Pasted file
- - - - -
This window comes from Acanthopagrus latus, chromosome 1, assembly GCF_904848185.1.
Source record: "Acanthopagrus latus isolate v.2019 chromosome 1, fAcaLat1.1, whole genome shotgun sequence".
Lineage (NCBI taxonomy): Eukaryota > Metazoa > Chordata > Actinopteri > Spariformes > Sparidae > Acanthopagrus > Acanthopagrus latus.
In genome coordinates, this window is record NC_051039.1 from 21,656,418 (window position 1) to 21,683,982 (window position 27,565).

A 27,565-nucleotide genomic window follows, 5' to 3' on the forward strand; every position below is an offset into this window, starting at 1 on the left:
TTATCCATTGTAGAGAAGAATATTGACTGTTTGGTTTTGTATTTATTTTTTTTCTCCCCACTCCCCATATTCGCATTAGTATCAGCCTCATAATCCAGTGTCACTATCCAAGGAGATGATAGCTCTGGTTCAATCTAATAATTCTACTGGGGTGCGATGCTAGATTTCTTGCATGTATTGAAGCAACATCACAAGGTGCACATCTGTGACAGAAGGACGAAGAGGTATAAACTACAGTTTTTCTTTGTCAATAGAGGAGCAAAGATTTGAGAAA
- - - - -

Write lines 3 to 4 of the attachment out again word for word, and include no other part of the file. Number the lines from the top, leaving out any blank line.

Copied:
Lineage (NCBI taxonomy): Eukaryota > Metazoa > Chordata > Actinopteri > Spariformes > Sparidae > Acanthopagrus > Acanthopagrus latus.
In genome coordinates, this window is record NC_051039.1 from 21,656,418 (window position 1) to 21,683,982 (window position 27,565).